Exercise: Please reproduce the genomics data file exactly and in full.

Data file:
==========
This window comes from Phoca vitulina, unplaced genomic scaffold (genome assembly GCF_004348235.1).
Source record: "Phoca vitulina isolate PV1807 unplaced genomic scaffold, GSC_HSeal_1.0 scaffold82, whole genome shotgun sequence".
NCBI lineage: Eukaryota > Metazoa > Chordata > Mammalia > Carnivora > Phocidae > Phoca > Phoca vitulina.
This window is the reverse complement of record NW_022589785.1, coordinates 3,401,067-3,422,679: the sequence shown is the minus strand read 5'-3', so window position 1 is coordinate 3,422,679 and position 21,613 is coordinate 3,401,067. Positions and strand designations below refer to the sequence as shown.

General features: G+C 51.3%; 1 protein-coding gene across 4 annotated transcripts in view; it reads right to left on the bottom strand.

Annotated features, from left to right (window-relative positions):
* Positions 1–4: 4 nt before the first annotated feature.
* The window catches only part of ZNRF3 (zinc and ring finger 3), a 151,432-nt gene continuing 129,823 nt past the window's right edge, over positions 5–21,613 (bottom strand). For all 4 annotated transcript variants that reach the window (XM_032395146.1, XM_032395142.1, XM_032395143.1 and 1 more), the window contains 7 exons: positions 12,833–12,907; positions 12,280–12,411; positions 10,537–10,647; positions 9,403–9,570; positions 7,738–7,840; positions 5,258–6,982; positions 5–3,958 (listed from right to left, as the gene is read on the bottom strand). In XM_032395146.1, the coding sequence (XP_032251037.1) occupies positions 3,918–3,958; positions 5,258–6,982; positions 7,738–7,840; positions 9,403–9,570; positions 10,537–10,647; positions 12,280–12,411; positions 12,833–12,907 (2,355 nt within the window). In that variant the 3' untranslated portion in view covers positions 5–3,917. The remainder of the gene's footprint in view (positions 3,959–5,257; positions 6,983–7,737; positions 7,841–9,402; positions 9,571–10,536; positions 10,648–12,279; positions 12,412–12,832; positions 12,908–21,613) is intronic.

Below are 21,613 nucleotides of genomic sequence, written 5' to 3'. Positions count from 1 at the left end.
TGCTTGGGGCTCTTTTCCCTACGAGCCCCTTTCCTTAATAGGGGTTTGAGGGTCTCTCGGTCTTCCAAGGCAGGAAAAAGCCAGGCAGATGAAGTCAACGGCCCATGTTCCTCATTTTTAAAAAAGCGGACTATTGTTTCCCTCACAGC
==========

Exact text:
This window comes from Phoca vitulina, unplaced genomic scaffold (genome assembly GCF_004348235.1).
Source record: "Phoca vitulina isolate PV1807 unplaced genomic scaffold, GSC_HSeal_1.0 scaffold82, whole genome shotgun sequence".
NCBI lineage: Eukaryota > Metazoa > Chordata > Mammalia > Carnivora > Phocidae > Phoca > Phoca vitulina.
This window is the reverse complement of record NW_022589785.1, coordinates 3,401,067-3,422,679: the sequence shown is the minus strand read 5'-3', so window position 1 is coordinate 3,422,679 and position 21,613 is coordinate 3,401,067. Positions and strand designations below refer to the sequence as shown.

General features: G+C 51.3%; 1 protein-coding gene across 4 annotated transcripts in view; it reads right to left on the bottom strand.

Annotated features, from left to right (window-relative positions):
* Positions 1–4: 4 nt before the first annotated feature.
* The window catches only part of ZNRF3 (zinc and ring finger 3), a 151,432-nt gene continuing 129,823 nt past the window's right edge, over positions 5–21,613 (bottom strand). For all 4 annotated transcript variants that reach the window (XM_032395146.1, XM_032395142.1, XM_032395143.1 and 1 more), the window contains 7 exons: positions 12,833–12,907; positions 12,280–12,411; positions 10,537–10,647; positions 9,403–9,570; positions 7,738–7,840; positions 5,258–6,982; positions 5–3,958 (listed from right to left, as the gene is read on the bottom strand). In XM_032395146.1, the coding sequence (XP_032251037.1) occupies positions 3,918–3,958; positions 5,258–6,982; positions 7,738–7,840; positions 9,403–9,570; positions 10,537–10,647; positions 12,280–12,411; positions 12,833–12,907 (2,355 nt within the window). In that variant the 3' untranslated portion in view covers positions 5–3,917. The remainder of the gene's footprint in view (positions 3,959–5,257; positions 6,983–7,737; positions 7,841–9,402; positions 9,571–10,536; positions 10,648–12,279; positions 12,412–12,832; positions 12,908–21,613) is intronic.

Below are 21,613 nucleotides of genomic sequence, written 5' to 3'. Positions count from 1 at the left end.
TGCTTGGGGCTCTTTTCCCTACGAGCCCCTTTCCTTAATAGGGGTTTGAGGGTCTCTCGGTCTTCCAAGGCAGGAAAAAGCCAGGCAGATGAAGTCAACGGCCCATGTTCCTCATTTTTAAAAAAGCGGACTATTGTTTCCCTCACAGC